“In Latin America, the marvelous can be found around every corner, in the disorder, in our picturesque cities…our nature…and also in our history.”

Our cities, our nature, and our history are filled with societies not only open to the possibility of the inexplicable, but for whom the inexplicable forms a present reality out of a historic past, a past that will forever inform the future and events in between. This, I now believe, is what my classmates read in my short story all those years ago. Fifteen years ago, at that point I may not have yet read One Hundred Years of Solitude but the source of the magical realism was in me thanks to having been shaped by a culture in which being visited by the dead and people being accidentally buried alive is part of a collective truth; a living past as real as the discovery of ice. My own grandmother recalled her father bringing ice to their town. It was a story she told every so often, each time with a sense of wonder, a wonder I shared in hearing a story that sounded mythical to someone used to a contemporary setting. There is a prevailing supposition in the industrialized world that life in Latin American countries is not contemporary, that many of us exist in a remote and forgotten time, the reality of our societies being only that of the rural area. Our realities are often romanticized, characterized as a simpler past by readers from developed countries and some authors, including some Latin American in origin. Though this is slowly changing, there has been little regard for the industrial realities of our cities and the modern day strife brought on by those realities. This romanticizing keeps Latin America, Eastern Europe, Africa, India, East Asia, the American south, and much of the developing world in a former time in the minds of many. But when folklore and industry collide, the result is Macondo—Latin America, the developing world, the disenfranchised—all expressed in a spiral of time that loops on in the absence of memory; time measured only in repetition of events that keep the disenfranchised at a virtual stand still through one hundred years of solitude.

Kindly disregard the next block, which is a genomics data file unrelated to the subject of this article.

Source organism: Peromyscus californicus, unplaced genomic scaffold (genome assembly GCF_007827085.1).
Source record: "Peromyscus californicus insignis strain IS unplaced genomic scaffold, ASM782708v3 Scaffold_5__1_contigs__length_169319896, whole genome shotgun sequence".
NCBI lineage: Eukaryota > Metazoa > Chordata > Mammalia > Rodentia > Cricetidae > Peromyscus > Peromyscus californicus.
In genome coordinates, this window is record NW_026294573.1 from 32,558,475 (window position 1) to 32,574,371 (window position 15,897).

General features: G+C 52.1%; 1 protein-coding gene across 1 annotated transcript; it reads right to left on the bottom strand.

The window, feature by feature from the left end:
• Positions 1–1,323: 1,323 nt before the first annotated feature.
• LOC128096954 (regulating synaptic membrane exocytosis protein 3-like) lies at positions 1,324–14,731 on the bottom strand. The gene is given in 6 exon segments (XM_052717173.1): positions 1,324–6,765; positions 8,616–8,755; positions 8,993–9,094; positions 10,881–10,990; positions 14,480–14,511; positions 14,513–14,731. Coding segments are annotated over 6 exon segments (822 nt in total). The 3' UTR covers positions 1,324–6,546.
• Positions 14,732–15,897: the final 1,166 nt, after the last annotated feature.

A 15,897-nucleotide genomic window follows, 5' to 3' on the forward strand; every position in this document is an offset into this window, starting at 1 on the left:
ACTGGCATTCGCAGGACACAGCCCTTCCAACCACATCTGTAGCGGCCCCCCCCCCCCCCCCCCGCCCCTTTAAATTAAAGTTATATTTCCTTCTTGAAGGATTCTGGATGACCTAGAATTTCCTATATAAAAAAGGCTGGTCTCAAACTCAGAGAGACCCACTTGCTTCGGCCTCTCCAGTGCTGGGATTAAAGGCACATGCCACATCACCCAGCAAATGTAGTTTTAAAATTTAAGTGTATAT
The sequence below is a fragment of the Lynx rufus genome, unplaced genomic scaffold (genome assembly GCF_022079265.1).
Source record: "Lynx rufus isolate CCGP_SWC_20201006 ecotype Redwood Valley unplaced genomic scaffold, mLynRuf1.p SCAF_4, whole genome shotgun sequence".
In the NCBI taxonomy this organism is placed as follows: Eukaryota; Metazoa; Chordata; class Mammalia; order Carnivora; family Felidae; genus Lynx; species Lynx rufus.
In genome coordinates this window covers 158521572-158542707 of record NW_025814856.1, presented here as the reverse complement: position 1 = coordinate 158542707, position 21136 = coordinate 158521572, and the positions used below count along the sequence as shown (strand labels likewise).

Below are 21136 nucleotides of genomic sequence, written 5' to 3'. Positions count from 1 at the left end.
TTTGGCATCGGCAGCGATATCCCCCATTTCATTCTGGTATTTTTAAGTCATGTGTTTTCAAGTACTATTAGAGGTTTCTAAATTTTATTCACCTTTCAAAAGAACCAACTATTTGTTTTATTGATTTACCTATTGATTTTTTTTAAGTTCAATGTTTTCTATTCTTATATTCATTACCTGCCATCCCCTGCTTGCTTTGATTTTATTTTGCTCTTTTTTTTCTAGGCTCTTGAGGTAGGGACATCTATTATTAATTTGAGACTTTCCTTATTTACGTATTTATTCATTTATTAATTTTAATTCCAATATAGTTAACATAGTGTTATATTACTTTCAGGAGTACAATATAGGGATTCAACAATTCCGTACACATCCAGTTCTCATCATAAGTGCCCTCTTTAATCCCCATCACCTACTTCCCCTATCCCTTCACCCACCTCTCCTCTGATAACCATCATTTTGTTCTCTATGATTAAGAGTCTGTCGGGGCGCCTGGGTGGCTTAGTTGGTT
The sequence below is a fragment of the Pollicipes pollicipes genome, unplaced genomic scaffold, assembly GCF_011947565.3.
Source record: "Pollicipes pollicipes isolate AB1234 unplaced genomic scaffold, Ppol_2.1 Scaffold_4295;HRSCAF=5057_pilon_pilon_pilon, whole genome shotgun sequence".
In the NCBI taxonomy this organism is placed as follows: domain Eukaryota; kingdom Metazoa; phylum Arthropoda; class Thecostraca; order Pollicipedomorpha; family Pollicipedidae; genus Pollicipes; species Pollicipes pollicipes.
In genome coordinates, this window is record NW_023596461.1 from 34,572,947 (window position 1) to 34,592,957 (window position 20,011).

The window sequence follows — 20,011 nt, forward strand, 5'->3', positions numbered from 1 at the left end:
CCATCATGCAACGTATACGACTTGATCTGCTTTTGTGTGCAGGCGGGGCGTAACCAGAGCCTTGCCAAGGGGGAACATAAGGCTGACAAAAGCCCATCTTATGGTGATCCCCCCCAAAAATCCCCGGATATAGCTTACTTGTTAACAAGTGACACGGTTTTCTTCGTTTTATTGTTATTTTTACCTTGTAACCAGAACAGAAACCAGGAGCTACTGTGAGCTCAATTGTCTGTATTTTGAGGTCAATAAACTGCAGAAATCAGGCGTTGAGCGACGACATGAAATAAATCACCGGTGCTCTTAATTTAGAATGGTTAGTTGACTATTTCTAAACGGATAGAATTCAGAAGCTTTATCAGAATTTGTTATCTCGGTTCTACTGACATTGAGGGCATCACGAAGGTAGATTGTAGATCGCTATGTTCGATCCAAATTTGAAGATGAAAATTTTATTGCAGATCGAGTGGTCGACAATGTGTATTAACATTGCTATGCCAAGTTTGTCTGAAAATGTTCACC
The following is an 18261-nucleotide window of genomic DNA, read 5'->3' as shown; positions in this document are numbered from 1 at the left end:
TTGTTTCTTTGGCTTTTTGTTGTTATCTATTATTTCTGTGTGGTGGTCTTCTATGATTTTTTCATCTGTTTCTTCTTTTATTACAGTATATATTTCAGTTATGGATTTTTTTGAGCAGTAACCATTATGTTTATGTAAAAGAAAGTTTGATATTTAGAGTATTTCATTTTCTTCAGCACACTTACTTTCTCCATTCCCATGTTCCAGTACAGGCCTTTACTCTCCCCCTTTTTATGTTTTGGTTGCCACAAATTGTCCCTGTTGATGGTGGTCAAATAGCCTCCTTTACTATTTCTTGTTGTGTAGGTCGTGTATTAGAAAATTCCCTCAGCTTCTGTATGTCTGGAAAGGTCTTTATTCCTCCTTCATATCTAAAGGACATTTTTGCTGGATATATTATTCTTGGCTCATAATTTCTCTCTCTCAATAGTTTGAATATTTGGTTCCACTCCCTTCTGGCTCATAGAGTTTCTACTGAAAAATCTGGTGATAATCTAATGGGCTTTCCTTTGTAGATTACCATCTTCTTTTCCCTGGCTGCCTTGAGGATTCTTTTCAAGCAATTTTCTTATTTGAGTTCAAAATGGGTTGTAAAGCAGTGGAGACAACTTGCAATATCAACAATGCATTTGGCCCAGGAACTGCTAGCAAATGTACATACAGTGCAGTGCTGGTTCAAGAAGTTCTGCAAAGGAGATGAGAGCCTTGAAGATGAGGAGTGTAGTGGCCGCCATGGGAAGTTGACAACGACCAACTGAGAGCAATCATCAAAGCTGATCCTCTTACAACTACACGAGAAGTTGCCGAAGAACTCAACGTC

© Natalie Aristy 2009-2010



WORKS CITED García, Mario T. Luis Leal: an auto/biography. Austin: University of Texas Press, 2000. García Márquez, Gabriel. One Hundred Years of Solitude. New York: Harper and Row, Publishers, Inc., 1970. Garcia Marquez, Gabriel. Cien Años de Soledad: Edición Comnmemorativa. Miami: Santillana USA Publishing Co., 2007. Morner, Kathleen and Rausch, Ralph. NTC’s Dictionary of Literary Terms. New York: The McGraw-Hill Companies, 1991. Terdiman, Richard. Present Past: Modernity and the Memory Crisis. New York: Cornell University Press, 1993. The Internet Encyclopedia of Philosophy. “Time.”


OTHER SOURCES Baldick, Chris. The Concise Oxford Dictionary of Literary Terms. New York: Oxford University Press, 2008. BBC Mundo. Alejo Carpentier interview, 2004. Bell-Villada, Gene H. Gabriel García Márquez’s One Hundred Years of Solitude: A Casebook. New York: Oxford University Press, 2002. Johnston, Ian. “On Márquez’s One Hundred Years of Solitude.” Joset, Jacques. Cien años de soledad. Madrid: Ediciones Cátedra, 1994. Parkinson Zamora, Lois and Faris, Wendy B. Magical Realism: Theory, History, Community. Durham: Duke University Press, 1995. The Arrow of Time. “The Second Law of Thermodynamics: Order out of Chaos.”